There’s a fantastic Elixir project called Rustler. It provides nice support on the Elixir and Rust side for making a safe NIF that is well behaved and using the guarantees of Rust is guaranteed not to crash the VM or leak memory.
We set aside a week to see if this would be worth the effort. By the end of the week, we had a very limited proof-of-concept that we could measure. The first benchmarks were extremely promising. The best case for adding an item to the set was 0.4𝜇s with a worst case of 2.85𝜇s, compared to OrderedSet’s 4𝜇s to 640𝜇s. This was a benchmark just using integers, but it was enough evidence to build out support for a wider range of Erlang Terms and fill out the rest of the functionality.
With the spike showing so much promise, we continued on building out support for most Erlang Terms and all the functionality we needed for the member list. It was time to benchmark again. We cranked the number of items all the way up to 1,000,000 items. The test machine churned for a few minutes and finally printed out the result: SortedSet best case was 0.61𝜇s and worst case was 3.68𝜇s, testing multiple sizes of sets from 5,000 to 1,000,000 items.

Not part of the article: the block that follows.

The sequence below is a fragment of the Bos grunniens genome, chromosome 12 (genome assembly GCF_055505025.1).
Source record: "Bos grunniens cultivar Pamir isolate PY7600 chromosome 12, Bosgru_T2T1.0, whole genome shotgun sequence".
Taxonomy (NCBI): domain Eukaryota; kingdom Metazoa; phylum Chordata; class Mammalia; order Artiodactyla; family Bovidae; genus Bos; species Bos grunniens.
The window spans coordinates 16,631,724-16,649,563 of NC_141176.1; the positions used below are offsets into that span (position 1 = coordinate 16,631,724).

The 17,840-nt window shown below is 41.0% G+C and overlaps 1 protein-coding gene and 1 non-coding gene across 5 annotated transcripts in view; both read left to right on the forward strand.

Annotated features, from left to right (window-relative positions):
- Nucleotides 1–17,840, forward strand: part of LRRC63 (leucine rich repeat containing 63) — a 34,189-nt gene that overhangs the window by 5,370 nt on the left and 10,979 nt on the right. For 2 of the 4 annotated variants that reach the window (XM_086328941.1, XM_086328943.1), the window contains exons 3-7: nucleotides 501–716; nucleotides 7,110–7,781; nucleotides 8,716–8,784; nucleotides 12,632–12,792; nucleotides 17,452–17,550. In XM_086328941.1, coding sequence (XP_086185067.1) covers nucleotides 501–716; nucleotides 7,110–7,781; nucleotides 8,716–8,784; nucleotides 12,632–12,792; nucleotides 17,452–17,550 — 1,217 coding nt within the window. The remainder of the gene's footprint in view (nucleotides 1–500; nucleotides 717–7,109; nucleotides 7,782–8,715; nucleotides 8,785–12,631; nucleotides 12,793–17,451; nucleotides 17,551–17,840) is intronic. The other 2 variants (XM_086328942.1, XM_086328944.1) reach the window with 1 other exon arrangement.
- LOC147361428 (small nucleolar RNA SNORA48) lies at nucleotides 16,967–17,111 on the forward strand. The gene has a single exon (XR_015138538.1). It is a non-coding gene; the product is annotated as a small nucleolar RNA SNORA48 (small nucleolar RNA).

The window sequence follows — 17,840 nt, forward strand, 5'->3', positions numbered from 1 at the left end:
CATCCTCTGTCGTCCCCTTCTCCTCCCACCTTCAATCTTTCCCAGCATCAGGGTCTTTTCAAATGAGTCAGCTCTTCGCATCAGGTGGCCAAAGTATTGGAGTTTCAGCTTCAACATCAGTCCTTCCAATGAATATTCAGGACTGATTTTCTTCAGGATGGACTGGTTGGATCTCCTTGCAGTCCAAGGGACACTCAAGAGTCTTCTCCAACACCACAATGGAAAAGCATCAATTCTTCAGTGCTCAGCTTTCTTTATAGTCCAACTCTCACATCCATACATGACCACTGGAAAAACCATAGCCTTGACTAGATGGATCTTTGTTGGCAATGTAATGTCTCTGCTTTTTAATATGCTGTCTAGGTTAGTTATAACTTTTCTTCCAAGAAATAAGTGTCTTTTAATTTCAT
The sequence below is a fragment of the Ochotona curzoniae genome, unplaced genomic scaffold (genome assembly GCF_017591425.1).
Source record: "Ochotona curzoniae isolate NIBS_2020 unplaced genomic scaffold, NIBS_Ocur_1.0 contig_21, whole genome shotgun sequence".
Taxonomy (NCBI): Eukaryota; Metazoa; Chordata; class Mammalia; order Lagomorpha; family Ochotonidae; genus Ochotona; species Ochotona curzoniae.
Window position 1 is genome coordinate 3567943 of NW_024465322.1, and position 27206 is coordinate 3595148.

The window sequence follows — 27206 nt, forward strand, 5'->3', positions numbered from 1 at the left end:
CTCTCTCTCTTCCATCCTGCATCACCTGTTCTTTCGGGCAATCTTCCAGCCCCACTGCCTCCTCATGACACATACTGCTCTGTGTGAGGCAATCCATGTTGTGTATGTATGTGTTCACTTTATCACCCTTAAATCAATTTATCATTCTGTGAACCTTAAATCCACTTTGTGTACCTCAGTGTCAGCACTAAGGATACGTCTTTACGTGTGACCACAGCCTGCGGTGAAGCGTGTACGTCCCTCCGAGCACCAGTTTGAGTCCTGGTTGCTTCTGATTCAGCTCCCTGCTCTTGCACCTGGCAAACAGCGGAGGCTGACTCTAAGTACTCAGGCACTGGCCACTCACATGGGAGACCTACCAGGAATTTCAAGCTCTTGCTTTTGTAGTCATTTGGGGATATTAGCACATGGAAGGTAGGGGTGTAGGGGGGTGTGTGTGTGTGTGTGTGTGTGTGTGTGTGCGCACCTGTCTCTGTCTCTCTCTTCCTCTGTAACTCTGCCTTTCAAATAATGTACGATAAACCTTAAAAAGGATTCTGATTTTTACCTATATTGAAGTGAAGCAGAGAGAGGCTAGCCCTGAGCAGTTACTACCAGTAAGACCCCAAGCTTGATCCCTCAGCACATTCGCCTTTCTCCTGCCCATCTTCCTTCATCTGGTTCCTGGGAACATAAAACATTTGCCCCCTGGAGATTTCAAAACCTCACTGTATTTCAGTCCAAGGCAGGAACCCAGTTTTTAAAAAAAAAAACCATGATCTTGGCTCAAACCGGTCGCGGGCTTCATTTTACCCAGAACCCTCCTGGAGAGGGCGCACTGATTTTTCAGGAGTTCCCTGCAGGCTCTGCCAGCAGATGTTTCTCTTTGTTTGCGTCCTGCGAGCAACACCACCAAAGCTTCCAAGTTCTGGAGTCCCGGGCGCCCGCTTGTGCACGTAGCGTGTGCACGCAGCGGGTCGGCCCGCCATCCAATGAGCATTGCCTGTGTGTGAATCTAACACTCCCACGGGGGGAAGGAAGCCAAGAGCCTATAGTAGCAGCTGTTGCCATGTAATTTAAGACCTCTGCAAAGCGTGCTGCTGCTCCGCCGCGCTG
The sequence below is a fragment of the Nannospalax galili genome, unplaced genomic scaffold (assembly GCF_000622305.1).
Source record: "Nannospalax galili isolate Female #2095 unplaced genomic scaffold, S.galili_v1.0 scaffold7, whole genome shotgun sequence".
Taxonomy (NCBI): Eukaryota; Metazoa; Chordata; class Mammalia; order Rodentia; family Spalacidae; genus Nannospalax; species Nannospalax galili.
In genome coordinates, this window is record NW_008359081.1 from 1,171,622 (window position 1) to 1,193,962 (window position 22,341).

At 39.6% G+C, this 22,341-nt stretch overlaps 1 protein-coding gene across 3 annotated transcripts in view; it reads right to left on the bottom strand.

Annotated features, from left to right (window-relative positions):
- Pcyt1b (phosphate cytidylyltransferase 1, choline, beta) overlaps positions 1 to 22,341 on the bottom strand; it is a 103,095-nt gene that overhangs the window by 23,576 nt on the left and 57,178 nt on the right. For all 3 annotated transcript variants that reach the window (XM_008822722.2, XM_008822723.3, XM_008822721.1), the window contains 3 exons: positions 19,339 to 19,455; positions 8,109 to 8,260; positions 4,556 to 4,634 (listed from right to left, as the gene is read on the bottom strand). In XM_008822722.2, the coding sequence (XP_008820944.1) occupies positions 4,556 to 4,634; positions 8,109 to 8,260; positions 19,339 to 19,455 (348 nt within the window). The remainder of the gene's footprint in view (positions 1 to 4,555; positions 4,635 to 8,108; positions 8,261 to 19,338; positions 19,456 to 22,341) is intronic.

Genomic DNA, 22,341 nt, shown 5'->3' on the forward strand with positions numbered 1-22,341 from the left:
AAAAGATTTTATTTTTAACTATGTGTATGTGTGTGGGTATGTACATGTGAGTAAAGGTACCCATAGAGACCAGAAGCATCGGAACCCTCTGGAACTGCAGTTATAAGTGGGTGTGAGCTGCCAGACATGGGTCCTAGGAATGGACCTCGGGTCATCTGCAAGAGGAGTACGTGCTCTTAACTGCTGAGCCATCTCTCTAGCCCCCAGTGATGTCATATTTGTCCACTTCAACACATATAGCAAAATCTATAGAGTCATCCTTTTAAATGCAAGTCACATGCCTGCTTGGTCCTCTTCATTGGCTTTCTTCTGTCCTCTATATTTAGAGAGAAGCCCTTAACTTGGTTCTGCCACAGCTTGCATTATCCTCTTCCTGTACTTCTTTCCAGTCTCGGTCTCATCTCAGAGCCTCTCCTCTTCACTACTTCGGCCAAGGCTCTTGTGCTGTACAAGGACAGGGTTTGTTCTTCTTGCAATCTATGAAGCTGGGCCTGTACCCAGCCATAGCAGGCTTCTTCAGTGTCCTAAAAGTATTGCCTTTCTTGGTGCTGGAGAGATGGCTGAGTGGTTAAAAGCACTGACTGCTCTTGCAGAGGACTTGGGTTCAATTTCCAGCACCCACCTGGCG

For the second iteration in a row we were able to make the worst case as good as the previous iterations best-case timings.
The Rust backed NIF provides massive performance benefits without trading off ease of use or memory. Since the library operations all clocked in well under the 1 millisecond threshold, we could just use the built-in Rustler guarantees and not need to worry about reductions or yielding. The SortedSet module looks to the caller to just be a vanilla Elixir module that performs crazy fast.
Today, the Rust backed SortedSet powers every single Discord guild: from the 3 person guild planning a trip to Japan to 200,000 people enjoying the latest, fun game.
Since deploying SortedSet, we’ve seen performance improve across the board with no impact to memory pressure. We learned that Rust and Elixir can work side by side to operate in extremely tight performance constraints. We can still keep our core real-time communications logic in the higher-level Elixir with its wonderful guarantees and easy concurrency while dropping down into Rust when needed.
If you need a high-speed mutation friendly SortedSet, we have released SortedSet as an open source library.
If solving hard problems with awesome tools like Elixir and Rust is interesting to you, go check out our jobs page.